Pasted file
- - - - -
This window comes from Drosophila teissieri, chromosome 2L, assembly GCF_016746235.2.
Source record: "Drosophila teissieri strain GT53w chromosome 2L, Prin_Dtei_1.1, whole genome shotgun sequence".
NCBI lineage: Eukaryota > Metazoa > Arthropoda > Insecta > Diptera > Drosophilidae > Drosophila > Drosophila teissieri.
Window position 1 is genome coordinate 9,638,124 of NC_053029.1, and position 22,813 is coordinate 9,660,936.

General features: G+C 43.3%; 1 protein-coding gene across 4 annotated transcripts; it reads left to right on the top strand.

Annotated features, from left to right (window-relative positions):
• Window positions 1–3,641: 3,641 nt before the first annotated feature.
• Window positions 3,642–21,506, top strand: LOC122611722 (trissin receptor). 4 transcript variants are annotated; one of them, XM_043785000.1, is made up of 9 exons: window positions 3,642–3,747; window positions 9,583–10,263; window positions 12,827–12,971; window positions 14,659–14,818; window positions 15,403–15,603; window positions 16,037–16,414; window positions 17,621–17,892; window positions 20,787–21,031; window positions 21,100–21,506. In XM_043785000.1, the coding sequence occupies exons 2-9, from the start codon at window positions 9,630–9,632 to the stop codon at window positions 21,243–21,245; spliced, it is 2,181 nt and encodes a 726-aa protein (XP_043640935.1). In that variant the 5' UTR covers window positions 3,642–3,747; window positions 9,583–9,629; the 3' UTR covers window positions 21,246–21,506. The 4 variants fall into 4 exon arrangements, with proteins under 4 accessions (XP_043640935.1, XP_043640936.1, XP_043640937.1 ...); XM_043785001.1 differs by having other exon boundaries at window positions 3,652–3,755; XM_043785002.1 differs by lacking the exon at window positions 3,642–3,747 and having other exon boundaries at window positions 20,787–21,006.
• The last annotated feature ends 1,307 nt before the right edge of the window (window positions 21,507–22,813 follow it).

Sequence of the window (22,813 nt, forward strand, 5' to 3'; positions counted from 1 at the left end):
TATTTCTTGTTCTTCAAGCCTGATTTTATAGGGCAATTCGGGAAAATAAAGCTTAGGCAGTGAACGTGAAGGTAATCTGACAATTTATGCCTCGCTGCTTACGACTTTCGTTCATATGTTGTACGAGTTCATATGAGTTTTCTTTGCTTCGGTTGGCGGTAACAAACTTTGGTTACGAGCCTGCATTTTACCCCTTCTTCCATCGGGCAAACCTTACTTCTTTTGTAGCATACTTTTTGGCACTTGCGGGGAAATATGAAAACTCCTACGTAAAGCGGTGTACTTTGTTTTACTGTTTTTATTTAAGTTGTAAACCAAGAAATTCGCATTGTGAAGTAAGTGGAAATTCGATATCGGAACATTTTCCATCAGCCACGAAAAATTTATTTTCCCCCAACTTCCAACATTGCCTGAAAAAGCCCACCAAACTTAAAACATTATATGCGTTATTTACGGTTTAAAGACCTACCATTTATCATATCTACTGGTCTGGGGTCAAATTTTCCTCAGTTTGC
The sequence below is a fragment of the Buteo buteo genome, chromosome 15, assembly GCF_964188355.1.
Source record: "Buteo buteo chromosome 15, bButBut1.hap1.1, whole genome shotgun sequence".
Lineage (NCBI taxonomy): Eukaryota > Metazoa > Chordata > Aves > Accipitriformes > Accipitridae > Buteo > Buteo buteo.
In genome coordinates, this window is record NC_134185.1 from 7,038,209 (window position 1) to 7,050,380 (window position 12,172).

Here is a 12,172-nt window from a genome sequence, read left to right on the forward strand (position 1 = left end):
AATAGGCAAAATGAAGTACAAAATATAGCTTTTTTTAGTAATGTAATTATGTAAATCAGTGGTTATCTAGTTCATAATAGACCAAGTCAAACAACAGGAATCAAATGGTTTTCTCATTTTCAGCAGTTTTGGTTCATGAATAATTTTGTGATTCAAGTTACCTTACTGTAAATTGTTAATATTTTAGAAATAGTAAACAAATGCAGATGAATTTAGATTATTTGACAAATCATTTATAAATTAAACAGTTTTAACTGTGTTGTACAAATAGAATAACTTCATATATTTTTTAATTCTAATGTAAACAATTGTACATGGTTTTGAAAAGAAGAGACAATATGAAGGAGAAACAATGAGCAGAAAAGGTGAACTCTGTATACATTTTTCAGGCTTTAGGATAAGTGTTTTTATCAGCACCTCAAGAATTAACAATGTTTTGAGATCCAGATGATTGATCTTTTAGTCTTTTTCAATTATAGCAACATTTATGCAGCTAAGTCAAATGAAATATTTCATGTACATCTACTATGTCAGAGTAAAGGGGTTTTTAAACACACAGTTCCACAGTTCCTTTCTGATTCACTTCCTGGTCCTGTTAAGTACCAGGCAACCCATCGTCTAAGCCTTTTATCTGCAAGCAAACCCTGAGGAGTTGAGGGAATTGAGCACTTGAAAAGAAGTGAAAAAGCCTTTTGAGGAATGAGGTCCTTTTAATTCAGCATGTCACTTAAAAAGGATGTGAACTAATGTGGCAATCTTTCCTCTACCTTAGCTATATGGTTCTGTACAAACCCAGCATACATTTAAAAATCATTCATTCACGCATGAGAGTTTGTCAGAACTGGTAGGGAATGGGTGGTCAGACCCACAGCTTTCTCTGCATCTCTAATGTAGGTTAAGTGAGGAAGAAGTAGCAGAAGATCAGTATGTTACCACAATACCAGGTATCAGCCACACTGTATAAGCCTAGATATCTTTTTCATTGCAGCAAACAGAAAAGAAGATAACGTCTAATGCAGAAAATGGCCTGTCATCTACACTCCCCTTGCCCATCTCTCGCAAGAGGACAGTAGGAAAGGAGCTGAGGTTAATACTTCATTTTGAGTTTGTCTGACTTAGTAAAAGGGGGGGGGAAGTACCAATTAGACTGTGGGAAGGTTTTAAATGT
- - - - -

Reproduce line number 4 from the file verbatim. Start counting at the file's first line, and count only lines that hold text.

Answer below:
Window position 1 is genome coordinate 9,638,124 of NC_053029.1, and position 22,813 is coordinate 9,660,936.